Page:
Dharma Talks given by Nyogen Roshi at the Hazy Moon can be inspired by a koan, a sutra, the writings of our Zen ancestors, modern scientific explorations, a student’s question, or today’s headlines. In every talk, you hear the vitality of the living word, the spontaneous expression of prajna flowing from the awakened mind that cuts through our confusion to encourage and invigorate our practice.
Weaving some of Maezumi Roshi’s commentary into a talk on Zenki—”undivided activity”—Nyogen Roshi reminds us that all the Buddhist teachings are pointing directly at the individuals who receive them. “What is Buddha?” Roshi asks. “Buddha is awake! Who is awake? Is there anyone there but yourself?”
Maezumi Roshi answers the question, “How do we open ourselves to wisdom?”
Transcribed from a recording made in July 1993.
The manifest koan is you, what is apparent and appearing, depending solely on right now. Nothing else. If you’re still caught in the comparing mind, the judgmental mind, you won’t see it. If you’re trapped in seeing objects as separate from you, you are far from it. But I think everybody here is starting to sense it…
Luckily for me, my teacher Nyogen Roshi keeps repeating the same thing over and over again. (I’m beginning to realize that’s what teachers do.) In nearly every one of his weekly dharma talks he ends up reciting a set of instructions given to him by his teacher Maezumi Roshi in the early days of his training…
Those of us who practice are lucky when we encounter difficult times. Before that, we coast along in a comfort zone, thinking that bad stuff will be taken care of and the good guys will win and everyone is going to live happily ever after…
In a powerful talk that touches on the six perfections in Buddhism as well as Dogen’s writing on samsara and nirvana, Nyogen Roshi exhorts us to cultivate selfless awareness through our practice…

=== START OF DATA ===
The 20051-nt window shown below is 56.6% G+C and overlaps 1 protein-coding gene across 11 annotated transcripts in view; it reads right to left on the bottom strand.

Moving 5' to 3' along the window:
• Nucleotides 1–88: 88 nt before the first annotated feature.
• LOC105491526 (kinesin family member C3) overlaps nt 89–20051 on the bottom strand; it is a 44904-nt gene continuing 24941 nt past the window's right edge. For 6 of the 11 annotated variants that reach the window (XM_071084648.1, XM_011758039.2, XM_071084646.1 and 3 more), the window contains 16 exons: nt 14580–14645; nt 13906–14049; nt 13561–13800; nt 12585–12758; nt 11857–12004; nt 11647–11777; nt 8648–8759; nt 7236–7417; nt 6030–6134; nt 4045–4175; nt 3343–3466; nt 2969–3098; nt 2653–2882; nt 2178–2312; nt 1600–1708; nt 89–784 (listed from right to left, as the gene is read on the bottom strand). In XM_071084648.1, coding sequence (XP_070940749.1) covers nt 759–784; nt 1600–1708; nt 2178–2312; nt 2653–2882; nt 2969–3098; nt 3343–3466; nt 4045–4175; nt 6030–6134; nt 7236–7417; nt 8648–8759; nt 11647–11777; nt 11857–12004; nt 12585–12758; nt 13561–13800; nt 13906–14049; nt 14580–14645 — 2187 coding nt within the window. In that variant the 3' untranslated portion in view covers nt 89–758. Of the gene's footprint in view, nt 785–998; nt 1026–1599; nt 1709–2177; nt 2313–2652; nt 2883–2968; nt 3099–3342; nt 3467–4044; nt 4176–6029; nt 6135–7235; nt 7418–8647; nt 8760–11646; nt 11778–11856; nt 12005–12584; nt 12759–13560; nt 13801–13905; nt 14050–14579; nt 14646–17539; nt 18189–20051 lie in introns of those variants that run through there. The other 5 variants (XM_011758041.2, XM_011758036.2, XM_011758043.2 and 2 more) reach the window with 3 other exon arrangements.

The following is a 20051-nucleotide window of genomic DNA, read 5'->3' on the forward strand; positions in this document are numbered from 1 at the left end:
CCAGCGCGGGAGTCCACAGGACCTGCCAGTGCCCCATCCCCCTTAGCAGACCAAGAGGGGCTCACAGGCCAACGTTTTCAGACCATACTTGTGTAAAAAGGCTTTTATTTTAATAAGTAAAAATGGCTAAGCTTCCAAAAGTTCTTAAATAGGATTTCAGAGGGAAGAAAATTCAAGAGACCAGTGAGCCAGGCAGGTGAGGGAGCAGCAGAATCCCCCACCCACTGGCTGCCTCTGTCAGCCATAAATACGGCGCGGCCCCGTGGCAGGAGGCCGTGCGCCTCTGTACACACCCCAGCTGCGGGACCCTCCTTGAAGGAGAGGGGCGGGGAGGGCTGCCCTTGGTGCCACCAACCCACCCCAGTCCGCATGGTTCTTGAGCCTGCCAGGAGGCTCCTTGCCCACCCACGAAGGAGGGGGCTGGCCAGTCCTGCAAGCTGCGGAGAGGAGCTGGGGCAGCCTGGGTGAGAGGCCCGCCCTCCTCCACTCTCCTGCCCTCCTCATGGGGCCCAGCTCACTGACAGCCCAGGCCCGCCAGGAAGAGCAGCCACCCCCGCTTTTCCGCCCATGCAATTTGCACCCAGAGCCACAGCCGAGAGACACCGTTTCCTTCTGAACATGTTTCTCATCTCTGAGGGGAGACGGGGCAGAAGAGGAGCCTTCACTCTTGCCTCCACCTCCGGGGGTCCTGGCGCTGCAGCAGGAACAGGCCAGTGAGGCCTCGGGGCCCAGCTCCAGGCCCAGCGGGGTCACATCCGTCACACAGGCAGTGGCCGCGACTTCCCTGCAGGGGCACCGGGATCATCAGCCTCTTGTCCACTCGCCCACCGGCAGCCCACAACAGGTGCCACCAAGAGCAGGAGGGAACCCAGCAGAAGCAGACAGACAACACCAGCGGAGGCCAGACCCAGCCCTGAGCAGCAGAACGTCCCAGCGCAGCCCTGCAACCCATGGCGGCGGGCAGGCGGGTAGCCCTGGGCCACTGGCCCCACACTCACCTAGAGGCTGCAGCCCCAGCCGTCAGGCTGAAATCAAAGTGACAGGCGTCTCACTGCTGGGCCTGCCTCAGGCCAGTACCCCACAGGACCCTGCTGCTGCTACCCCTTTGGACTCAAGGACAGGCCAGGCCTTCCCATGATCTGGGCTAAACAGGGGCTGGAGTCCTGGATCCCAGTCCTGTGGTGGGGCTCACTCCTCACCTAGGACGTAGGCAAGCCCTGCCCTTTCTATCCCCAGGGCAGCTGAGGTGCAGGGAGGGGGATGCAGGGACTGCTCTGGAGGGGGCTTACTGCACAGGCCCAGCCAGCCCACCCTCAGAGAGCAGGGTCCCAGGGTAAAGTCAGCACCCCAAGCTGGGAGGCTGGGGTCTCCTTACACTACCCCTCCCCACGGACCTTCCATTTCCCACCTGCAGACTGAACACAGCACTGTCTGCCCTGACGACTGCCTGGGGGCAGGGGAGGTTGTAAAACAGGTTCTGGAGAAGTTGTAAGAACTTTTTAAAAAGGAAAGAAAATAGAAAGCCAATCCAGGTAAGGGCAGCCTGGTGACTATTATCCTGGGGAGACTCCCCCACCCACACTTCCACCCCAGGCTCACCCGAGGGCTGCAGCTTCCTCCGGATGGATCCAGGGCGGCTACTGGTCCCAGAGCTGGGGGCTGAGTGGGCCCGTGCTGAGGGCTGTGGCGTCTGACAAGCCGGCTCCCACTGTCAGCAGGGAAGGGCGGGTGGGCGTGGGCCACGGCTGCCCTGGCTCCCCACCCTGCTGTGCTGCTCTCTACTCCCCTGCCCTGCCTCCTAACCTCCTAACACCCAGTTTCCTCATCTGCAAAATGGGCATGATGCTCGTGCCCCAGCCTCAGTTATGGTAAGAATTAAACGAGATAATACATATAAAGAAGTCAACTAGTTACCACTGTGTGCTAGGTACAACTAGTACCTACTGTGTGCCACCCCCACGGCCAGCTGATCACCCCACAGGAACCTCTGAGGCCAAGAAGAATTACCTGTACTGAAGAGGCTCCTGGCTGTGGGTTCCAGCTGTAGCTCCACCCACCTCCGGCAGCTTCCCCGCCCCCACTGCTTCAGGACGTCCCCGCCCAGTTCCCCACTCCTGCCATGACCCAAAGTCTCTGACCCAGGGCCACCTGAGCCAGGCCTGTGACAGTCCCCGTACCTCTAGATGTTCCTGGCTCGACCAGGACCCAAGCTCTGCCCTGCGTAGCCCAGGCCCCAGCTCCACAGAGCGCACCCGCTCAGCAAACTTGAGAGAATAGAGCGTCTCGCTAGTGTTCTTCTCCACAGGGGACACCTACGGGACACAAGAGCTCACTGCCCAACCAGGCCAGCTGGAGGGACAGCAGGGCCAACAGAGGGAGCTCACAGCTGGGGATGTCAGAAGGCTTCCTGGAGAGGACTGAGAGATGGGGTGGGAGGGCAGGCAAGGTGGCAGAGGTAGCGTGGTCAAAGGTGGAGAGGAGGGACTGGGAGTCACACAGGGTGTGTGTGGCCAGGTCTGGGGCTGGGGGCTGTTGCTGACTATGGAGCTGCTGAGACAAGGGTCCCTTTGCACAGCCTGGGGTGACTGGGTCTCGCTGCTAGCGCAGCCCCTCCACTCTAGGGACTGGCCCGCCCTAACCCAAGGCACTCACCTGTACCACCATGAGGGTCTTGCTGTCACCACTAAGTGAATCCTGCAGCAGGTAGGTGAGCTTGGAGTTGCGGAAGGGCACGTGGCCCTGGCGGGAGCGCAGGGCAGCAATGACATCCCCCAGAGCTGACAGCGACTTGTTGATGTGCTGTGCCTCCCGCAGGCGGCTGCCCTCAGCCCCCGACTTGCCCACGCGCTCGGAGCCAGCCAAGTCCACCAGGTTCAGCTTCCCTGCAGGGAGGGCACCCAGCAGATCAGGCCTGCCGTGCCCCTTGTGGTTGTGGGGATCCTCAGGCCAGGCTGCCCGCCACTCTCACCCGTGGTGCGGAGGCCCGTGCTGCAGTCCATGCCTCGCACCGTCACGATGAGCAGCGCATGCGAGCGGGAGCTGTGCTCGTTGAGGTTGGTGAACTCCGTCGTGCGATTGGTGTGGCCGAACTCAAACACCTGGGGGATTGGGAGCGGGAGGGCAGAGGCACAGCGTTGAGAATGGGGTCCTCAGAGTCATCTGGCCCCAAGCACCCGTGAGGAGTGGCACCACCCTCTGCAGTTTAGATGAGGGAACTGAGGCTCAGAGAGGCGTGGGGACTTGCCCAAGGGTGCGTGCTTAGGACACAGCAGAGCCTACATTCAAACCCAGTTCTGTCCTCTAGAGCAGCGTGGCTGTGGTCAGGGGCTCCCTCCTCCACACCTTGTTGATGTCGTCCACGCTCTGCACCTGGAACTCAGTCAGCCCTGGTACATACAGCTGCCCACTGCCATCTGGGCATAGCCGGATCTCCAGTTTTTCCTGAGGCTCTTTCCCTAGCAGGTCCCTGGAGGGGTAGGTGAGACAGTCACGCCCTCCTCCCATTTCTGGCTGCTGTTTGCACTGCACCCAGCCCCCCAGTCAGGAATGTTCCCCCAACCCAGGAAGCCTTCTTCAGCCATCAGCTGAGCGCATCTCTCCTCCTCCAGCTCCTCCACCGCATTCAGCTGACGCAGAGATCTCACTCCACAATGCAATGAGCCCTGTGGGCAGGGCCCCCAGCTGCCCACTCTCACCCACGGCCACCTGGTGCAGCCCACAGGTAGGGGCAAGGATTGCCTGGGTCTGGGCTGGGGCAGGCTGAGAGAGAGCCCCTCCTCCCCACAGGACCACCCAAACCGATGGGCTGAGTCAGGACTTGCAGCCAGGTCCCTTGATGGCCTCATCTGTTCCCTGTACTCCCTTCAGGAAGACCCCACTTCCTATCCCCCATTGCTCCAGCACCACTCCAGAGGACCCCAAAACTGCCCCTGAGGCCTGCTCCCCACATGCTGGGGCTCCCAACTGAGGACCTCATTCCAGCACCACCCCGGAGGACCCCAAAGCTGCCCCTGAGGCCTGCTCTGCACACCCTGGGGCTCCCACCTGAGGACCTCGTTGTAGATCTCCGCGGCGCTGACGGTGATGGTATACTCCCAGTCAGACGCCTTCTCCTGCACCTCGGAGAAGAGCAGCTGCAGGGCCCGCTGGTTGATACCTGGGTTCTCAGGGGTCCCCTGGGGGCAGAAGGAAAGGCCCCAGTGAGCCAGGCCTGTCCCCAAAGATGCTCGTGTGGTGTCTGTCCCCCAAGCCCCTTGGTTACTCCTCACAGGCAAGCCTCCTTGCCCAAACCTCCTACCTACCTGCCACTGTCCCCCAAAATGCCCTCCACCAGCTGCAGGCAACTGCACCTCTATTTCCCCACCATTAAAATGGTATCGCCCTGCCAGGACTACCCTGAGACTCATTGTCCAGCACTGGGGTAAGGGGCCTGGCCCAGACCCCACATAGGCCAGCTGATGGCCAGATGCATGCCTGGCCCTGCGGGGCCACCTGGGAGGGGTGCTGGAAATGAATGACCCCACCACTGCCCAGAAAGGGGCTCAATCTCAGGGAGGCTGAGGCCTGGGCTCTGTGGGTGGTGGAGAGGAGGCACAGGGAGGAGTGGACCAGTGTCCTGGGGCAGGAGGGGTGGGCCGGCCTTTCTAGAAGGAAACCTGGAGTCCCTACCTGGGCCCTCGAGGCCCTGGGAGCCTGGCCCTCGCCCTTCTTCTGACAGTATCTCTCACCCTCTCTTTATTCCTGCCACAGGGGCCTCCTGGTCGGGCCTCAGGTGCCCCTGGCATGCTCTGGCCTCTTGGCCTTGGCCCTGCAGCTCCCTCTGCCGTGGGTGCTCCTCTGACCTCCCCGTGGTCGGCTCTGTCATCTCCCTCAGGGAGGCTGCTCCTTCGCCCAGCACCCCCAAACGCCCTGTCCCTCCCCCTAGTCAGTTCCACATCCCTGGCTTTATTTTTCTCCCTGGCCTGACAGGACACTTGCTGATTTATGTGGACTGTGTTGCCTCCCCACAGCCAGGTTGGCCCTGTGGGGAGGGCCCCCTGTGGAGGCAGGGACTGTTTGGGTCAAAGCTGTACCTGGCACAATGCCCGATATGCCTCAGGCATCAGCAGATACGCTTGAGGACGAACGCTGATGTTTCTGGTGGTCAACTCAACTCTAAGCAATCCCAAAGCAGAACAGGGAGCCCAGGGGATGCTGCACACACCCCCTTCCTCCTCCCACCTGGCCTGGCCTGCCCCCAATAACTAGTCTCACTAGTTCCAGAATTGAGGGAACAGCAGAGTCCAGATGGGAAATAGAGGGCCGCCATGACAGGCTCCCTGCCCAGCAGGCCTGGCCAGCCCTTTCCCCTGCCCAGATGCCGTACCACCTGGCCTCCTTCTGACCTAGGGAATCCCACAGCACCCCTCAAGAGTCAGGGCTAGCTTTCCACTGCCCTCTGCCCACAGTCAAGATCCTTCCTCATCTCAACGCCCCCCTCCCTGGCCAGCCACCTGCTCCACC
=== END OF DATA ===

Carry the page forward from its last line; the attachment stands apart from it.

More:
After a particularly beautiful period of meditation, Nyogen Roshi is prompted to share his inner experience of zazen. Though setting aside striving and expectation can be difficult, the rewards are beyond measure. “You relax and release,” Roshi tells us, “then at a certain point, you begin to feel good, and the sitting itself becomes rich. You experience the wonder of what you truly are.”
Reflecting on why more of his students aren’t experiencing breakthroughs in their practice, Nyogen Roshi indicts a lack of faith in the practice itself as the culprit. Specifically, he pinpoints a cynical reluctance to believe anything that we haven’t personally perceived as the hindrance to insight. “When you hear about some of the wonders that […]
The image of a migrant father and his young daughter lying dead on a bank of the Rio Grande prompts Nyogen Roshi to reflect on Buddhist teachings around suffering. Drawing on his own experiences with suffering as well as lessons handed down in the Zen tradition, Roshi concludes that the story of the Buddha contains the only possible remedy. “Who else other than yourself is sitting there?” Roshi says. “You can only look into your own mind. If you can understand where the pathway is, simply trust the words of the Buddha. His own life was the prescription and the path.”
Doing non-doing is the essence of Zen. Far from laziness or indifference, the stillness of zazen is the site of transformation. But reaching the still point does take effort. “Sustained effort will lead you into the joy,” Roshi tells us, “into the wonder of what your life is truly all about. The doorway opens there–all pathways lead from that point.”
Far from being anachronistic curiosities or puzzles to tease the intellect, koans are literally steps on the path of liberation. In his introduction to a translation of The Blue Cliff Record, one the the classic koan collections in the Zen tradition, Maezumi Roshi wrote, “You yourself become the case–this Blue Cliff is your very life.” […]
Reading from the book “Awareness” by Anthony de Mello–a Jesuit priest and psychotherapist who grew up in Mumbai, India–Nyogen Roshi marvels at how much the Jesuit’s teaching sounds like instructions from masters in the Zen and Tibetan traditions. “Death is not a tragedy at all. Only dead people fear death…”